Reward Culture and Encouragement
In addition to the above more physical adjustments, adopting the right management technique is vital to encourage the creative contribution of employees. An open culture of contribution needs to be embraced, employees need to feel their input and ideas are valued and respected, without fear of failure or criticism. Failure is, after all, one step closer to success. Encouraging contribution is so important to some companies they use elaborate reward schemes and incentives for employees to put forward ideas, like Cisco for example who pays $500 for every new idea it receives and more if the idea is used.
Management technique is key to, not only fostering employee creativity, but to harnessing the potential of that creativity to effect change. As previously mentioned, while creativity cannot effectively be managed, when employees are encouraged to think creatively and the creative process is supported, it can be guided and supervised in a supportive, non controlling fashion to help solve problems and drive innovation. In fact, using a balance of both types of thinking, divergent to imagine solutions and convergent to put these creative ideas into action is essential to capturing and utilising the benefits of enhanced creative thinking. While creativity is desirable and effective, it is not on its own sufficient to drive innovation. The process of using both types of thinking should be managed to create a balance and management must still take responsibility for follow-through.
Clarity of goals and purpose
When a company or team has clear direction and understanding of the goals and issues at hand, the creative process can be effectively channelled to work towards these goals. Furthermore, when creativity and respect is cultured in an organisation it often leads employees towards seeing the bigger picture, and productive focus can be given to issues with a deeper business impact.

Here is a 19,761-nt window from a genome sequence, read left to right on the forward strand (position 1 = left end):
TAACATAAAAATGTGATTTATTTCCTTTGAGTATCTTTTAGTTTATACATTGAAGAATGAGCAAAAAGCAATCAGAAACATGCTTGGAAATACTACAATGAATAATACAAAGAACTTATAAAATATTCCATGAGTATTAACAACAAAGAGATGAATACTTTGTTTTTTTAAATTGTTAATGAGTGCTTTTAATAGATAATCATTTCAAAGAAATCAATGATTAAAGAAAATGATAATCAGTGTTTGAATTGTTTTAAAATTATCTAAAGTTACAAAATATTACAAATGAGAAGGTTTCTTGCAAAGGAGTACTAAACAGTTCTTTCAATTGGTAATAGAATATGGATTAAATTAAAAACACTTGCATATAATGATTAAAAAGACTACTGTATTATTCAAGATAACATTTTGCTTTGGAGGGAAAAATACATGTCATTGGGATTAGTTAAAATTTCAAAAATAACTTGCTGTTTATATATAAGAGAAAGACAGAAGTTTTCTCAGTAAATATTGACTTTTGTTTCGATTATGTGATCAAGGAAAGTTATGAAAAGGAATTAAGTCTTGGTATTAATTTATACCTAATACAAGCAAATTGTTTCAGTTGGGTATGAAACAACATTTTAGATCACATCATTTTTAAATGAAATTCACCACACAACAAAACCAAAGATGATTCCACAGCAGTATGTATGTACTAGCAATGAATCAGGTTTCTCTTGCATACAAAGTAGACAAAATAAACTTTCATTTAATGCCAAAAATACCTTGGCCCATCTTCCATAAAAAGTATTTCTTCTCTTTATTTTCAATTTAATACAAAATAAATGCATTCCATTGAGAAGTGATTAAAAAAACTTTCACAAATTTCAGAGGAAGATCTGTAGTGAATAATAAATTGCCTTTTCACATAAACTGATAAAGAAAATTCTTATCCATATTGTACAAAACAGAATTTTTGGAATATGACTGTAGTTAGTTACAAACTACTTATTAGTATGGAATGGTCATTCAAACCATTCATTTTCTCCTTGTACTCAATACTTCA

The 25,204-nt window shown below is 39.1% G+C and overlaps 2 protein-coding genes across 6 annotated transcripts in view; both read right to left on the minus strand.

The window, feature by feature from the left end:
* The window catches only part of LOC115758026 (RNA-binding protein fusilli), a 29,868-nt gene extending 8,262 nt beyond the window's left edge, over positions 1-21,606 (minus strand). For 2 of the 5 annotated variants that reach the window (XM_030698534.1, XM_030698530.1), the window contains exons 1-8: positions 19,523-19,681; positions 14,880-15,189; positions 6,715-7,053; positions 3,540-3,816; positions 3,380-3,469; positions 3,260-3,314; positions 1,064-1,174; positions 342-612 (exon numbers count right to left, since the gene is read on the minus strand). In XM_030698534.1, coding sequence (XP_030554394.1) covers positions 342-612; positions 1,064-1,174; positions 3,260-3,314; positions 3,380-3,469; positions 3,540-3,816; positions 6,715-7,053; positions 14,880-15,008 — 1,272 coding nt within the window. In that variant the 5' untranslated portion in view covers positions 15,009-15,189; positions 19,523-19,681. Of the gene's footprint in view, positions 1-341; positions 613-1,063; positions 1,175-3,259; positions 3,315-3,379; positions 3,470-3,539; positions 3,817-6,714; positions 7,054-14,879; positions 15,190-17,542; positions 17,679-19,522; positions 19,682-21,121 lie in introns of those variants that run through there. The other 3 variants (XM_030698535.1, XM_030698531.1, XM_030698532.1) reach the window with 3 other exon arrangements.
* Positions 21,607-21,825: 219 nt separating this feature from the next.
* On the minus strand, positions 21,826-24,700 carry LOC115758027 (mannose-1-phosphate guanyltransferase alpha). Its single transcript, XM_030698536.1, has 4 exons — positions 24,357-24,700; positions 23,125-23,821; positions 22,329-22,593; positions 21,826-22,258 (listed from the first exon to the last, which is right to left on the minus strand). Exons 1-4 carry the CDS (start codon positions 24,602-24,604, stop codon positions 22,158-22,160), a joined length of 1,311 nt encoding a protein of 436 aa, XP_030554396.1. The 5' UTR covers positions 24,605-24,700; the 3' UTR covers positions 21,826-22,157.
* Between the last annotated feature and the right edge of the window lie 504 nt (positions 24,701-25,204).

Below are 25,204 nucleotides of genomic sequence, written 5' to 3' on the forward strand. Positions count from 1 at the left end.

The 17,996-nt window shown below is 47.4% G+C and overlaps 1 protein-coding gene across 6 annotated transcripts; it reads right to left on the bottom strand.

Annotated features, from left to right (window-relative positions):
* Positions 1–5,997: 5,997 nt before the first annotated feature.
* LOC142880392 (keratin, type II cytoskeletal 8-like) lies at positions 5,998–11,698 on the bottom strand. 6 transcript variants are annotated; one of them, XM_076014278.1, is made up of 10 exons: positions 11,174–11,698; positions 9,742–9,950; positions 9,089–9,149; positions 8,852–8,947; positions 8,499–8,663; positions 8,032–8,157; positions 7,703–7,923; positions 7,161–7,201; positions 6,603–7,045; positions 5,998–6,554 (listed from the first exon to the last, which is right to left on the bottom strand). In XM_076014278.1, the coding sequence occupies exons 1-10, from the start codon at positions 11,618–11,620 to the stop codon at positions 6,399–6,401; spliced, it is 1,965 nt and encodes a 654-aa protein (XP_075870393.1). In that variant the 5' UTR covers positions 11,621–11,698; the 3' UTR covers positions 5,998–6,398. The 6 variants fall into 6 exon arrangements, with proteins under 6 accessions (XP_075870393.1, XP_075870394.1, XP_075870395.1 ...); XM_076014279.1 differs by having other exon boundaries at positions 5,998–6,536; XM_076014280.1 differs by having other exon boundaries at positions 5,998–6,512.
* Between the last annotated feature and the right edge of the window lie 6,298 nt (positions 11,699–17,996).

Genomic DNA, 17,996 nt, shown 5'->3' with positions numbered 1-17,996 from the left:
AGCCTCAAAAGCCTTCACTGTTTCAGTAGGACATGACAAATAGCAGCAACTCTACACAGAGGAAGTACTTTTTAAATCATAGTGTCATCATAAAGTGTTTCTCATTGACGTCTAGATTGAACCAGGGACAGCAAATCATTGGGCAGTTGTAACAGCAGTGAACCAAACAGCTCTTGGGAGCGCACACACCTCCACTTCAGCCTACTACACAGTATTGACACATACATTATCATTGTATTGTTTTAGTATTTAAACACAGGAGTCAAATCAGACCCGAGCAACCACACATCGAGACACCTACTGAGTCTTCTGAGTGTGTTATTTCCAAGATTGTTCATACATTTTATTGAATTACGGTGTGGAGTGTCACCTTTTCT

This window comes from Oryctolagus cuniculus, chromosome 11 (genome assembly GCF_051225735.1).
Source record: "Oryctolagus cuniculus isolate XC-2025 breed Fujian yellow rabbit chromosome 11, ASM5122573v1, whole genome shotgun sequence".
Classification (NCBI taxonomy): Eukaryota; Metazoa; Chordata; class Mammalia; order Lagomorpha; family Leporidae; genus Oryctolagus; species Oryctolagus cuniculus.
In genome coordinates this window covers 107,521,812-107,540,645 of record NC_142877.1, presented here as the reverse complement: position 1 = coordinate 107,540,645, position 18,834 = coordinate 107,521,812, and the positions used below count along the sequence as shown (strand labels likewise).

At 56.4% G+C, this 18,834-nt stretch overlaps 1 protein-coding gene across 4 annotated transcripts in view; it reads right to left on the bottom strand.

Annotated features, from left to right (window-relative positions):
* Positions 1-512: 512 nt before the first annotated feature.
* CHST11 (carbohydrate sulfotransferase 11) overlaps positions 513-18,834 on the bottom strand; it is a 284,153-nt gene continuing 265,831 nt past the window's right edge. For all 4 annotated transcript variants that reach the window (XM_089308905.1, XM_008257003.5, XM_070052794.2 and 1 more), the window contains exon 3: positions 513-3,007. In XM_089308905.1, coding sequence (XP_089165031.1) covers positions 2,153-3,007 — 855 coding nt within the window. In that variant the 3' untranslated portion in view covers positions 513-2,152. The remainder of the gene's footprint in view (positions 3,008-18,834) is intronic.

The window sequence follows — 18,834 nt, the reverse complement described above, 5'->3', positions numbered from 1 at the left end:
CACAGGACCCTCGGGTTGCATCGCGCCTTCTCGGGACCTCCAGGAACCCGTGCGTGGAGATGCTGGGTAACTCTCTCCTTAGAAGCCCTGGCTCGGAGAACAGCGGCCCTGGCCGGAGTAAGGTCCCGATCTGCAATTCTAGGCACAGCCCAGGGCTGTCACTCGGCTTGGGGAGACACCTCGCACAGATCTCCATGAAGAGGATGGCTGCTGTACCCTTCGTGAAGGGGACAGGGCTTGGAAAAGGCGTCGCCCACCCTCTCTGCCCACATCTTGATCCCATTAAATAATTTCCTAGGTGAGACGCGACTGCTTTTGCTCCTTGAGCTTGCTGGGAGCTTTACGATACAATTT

Managing Creativity and Productivity
If you look at the processes involved in creating a solution there are definite roles for both types of thinking. Awareness and understanding of the two types of thinking can have a big impact on overall productivity.
As a slight deviation from the original creative problem solving process, solving a problem is essentially made up of a variation of this 5 stage workflow;
Preparation requires convergent logical thinking to identify the problem, gather relevant information and gain a clear understanding of the issue.
Exploration of the issue requires divergent thinking to seek out possible causes, opportunities, associations and connections.
Definition requires convergent thinking to accurately define the problem and pinpoint what needs to be resolved in order to effectively solve the problem.
Ideation involves creative divergent thinking to come up with as many creative solutions as possible, exploring and building on them until all possible options are exhausted.
Validation requires convergent thinking to evaluate the ideas and options and make decisions on actions to take.
Utilising this workflow and applying it to problem solving requires the ability and opportunity to think creatively and only when combined with the more traditional work orientated convergent ‘get things done’, decision making mindset can true innovation be achieved.